Also, this is what you HAVE to do. When you are leaving for real, completely ignore the pet. Don't say or do ANYTHING. Do NOT give any treats, or talk differently to soothe them. These, like I said, are all triggers that this is the REAL THING. You are Definitely leaving this time. Also, do this when you come home too. When your pet is jumping up and so happy to see you, just ignore him. Go and walk over and sit down on the couch. Wait for him to calm down. Then give him a treat. This doesn't mean you have to have a boring dog that doesn't great you. Just teach him that it is ok to be alone, and don't reward him for behaving badly when you get back home. Likely he has been barking, and tearing things up, and when you get home if you pet him and give him attention, you reinforce it.

For some pets the TV helps. For others it causes more stress. Let's say you leave with a nice cartoon on with soothing sounds and voices, and before you come back it changes to the evening news with a live shootout and car chase scenes!!!!! Yeah, bad idea. They make DVD's for pets too. But again, some dogs have no interest in the flashing pictures noisy machine. Indeed some pets can't see 2D images very well at all, and just perceive it is as movement.

It helps to have something to do during the day like a kong treat filled with peanut butter and then frozen. This will take HOURS to get bored. Lots of toys help.

In some pets the fear is soooo much that we use a medication called Clomicalm. It doesn't have to be given for life always. But, it does help some dogs adjust while you are doing the other treatment I have listed for your friend. Ok?

Here is a link on Separation Anxiety that I find very helpful. The Clomicalm information is at the bottom of the screen. You will have to get that at your Vet. BUT, beware that this is NOT the solution. It will take hard work on your part AND the medication to get your pet back to normal, and give them the life you want them to have without fear.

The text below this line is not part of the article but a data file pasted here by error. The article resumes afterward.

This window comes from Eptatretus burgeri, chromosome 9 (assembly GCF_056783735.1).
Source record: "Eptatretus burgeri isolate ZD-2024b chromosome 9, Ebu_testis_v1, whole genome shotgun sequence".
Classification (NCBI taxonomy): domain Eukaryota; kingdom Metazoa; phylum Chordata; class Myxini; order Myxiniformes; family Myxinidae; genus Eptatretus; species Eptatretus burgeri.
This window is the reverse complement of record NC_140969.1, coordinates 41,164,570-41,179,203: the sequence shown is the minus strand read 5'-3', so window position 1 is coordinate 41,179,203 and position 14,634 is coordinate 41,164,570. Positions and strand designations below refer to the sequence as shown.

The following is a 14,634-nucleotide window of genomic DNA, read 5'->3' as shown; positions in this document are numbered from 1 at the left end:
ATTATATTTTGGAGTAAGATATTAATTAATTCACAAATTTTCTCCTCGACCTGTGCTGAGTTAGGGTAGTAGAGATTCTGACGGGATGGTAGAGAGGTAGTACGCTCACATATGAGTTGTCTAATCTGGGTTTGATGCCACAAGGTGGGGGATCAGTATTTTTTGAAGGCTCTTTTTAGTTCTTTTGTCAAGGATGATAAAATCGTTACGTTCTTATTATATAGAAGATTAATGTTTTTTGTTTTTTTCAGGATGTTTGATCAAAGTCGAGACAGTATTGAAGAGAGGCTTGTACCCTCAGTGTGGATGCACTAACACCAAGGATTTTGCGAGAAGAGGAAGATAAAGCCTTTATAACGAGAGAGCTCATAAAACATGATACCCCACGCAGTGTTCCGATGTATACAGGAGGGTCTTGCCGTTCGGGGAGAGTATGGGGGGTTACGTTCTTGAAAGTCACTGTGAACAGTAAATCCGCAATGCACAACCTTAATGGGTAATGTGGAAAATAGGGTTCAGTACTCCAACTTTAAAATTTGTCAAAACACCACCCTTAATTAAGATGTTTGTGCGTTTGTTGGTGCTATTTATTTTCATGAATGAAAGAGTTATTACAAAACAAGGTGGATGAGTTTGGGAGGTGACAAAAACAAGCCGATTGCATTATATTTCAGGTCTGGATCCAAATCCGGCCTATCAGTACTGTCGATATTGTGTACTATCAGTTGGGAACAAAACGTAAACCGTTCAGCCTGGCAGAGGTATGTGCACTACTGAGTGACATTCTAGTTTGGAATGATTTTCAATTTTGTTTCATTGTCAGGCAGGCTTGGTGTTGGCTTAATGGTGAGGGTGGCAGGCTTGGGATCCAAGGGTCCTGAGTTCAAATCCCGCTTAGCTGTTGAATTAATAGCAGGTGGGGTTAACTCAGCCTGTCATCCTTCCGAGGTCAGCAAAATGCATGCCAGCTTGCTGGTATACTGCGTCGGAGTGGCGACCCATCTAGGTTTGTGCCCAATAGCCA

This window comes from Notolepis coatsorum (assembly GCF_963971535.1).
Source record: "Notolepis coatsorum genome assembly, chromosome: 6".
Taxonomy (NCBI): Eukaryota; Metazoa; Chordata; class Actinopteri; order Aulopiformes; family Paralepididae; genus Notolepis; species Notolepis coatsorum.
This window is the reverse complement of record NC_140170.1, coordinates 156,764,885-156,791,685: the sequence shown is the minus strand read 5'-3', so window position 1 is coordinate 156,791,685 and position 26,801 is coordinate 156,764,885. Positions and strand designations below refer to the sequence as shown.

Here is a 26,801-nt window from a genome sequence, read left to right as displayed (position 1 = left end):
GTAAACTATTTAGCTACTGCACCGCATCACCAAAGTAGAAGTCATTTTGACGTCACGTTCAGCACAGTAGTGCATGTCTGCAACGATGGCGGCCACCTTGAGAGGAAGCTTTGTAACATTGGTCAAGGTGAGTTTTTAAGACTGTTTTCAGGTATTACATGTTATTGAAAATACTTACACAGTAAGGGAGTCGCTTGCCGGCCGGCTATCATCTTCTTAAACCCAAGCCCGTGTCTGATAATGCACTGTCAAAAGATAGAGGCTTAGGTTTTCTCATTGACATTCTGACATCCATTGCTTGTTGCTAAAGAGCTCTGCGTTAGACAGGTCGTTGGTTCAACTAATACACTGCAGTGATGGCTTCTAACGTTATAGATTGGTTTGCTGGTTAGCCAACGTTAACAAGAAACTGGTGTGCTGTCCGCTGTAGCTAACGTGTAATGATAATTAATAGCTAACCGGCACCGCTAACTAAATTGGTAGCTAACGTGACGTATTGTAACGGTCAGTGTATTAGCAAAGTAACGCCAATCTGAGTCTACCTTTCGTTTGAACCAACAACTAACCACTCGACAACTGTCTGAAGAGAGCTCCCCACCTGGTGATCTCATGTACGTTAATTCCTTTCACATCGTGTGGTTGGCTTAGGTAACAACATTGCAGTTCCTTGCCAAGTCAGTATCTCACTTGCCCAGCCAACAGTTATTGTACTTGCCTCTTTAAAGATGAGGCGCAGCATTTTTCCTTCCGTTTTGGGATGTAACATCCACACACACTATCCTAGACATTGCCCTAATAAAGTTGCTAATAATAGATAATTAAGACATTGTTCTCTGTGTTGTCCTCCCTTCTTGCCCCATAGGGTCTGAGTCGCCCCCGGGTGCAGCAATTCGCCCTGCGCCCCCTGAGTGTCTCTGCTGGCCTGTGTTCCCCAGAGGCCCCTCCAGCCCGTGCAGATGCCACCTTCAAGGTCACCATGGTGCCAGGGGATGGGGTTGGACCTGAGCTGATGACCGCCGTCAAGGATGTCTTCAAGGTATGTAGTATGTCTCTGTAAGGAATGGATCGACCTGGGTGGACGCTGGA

Click here for more info and scroll down to the treatment portion

I think you are referring to xylazine. This isn't used much for anxiety anymore in dogs. Too many side effects.


I want to share this link with you from the ASPCA. It lists MANY types of behavioral problems and treatments for dogs. And it is good resource that will help you in the future as well for your rescue dogs, ok??? This link talks about many different medications and options that have been tried.

(click this link and bookmark it for later use)
If that doesn't help at all:

Keep in mind again, some behaviors are very very hard to treat.

If a person changes their behavior quite suddenly we suspect something is wrong with them. If they are aware of the changes but unable to control them, they often seek medical help in the form of a Doctor that treats behavior problems. In humans that's a Psychiatrist, but in animals we refer to Veterinary Behaviorists.

This is a true specialty in Veterinary Medicine and these Doctors can help you diagnose the problem faster and get you to an acceptable answer faster as well. It is almost IMPOSSIBLE to give any help online with behavior. It is best dealt with a one on one approach of treatment and behavior modification.

I hope you understand.

The American College of Veterinary Behaviorists recommends the advice on finding an acceptable trainer How to select a trainer link

This link will help you find a Board Certified Behaviorist in your area Click here

I hope you accept my answer. I don't think you need to join and become a member to accept a one time answer though. At any rate, I hope my answers help you now and in the future anyway! Good luck with your rescue! :)
DrRalston